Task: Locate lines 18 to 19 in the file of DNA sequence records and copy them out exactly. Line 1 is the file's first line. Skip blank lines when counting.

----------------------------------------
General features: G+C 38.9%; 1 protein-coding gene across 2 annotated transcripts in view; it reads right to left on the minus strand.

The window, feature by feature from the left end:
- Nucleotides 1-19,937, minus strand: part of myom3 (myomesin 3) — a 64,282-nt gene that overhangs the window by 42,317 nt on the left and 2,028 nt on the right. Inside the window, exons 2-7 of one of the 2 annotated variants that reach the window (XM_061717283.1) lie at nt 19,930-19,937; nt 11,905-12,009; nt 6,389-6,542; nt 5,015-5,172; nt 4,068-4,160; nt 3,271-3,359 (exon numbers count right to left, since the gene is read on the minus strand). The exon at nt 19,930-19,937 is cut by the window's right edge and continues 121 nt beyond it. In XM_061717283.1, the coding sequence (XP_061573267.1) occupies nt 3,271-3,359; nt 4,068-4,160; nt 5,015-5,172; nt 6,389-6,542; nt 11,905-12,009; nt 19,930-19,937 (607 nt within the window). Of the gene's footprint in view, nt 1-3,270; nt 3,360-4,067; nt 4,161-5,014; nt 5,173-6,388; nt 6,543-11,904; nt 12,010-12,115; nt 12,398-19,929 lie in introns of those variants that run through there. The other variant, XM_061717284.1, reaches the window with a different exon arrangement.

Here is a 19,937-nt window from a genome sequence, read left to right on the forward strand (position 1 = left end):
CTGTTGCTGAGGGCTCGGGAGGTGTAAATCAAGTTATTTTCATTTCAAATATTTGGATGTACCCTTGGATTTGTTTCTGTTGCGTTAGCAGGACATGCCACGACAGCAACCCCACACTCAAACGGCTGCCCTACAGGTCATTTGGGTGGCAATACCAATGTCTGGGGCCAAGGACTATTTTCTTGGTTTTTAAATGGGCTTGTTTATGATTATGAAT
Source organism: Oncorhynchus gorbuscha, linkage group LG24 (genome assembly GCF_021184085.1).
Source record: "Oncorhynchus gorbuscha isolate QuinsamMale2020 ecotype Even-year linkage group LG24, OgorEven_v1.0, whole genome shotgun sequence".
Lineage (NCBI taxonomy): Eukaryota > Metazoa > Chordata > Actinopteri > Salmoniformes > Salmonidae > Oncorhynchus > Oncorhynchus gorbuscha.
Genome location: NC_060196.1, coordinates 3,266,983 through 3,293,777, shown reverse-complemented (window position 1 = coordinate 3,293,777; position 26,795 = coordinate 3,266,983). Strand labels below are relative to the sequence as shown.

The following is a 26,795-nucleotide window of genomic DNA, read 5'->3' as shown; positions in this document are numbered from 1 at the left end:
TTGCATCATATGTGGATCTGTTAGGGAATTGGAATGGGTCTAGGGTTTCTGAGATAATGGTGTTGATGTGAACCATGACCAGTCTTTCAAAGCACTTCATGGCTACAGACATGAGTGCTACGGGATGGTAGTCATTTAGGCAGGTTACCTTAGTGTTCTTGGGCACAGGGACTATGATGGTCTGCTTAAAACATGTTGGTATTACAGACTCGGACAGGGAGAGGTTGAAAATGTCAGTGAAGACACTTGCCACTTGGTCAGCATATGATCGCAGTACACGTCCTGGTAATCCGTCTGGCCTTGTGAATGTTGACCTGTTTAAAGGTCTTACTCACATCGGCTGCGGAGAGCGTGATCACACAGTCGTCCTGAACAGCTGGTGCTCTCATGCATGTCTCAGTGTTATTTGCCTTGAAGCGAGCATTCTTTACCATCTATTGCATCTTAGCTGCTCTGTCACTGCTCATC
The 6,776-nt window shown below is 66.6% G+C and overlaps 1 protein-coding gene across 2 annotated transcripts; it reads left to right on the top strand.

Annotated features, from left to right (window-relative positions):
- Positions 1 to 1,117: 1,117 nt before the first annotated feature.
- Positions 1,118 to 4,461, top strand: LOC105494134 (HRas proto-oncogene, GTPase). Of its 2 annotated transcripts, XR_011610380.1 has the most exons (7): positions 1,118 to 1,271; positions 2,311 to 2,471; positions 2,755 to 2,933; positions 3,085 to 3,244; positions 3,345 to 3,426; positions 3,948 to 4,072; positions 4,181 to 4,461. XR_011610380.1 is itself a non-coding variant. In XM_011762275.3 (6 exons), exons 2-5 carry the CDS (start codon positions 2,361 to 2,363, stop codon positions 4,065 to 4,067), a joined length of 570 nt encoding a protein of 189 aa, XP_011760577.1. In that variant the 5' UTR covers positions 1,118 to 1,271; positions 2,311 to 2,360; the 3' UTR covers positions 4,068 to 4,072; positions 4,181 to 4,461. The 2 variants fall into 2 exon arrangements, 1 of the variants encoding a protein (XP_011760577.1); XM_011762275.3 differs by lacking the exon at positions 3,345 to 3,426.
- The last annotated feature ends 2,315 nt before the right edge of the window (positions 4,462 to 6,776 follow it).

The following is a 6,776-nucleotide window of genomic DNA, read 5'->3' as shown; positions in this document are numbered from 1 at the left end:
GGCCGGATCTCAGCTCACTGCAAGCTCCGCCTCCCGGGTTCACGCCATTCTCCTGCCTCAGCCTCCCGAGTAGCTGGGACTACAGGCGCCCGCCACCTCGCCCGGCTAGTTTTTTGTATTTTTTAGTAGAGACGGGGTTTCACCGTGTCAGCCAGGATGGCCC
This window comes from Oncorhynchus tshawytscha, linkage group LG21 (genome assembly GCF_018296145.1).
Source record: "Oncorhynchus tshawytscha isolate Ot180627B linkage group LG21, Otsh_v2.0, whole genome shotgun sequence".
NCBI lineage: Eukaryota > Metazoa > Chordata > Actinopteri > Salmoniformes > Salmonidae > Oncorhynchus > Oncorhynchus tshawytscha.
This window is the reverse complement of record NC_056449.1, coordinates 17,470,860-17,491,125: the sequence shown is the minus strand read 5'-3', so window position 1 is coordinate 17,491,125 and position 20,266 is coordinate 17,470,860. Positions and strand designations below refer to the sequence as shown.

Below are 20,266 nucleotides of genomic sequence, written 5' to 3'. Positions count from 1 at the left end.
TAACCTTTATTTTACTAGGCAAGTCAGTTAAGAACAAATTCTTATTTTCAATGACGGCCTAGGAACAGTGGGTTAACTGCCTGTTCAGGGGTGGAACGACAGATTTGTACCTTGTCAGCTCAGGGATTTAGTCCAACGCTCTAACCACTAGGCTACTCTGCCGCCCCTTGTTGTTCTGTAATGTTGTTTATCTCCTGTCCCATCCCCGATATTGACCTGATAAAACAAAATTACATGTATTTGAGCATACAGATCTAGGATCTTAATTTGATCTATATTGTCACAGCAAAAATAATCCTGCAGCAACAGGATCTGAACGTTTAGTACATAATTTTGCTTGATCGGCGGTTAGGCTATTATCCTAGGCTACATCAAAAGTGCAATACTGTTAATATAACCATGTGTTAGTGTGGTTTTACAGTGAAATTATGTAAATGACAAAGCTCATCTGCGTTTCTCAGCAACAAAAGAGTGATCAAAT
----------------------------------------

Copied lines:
GGCCGGATCTCAGCTCACTGCAAGCTCCGCCTCCCGGGTTCACGCCATTCTCCTGCCTCAGCCTCCCGAGTAGCTGGGACTACAGGCGCCCGCCACCTCGCCCGGCTAGTTTTTTGTATTTTTTAGTAGAGACGGGGTTTCACCGTGTCAGCCAGGATGGCCC
This window comes from Oncorhynchus tshawytscha, linkage group LG21 (genome assembly GCF_018296145.1).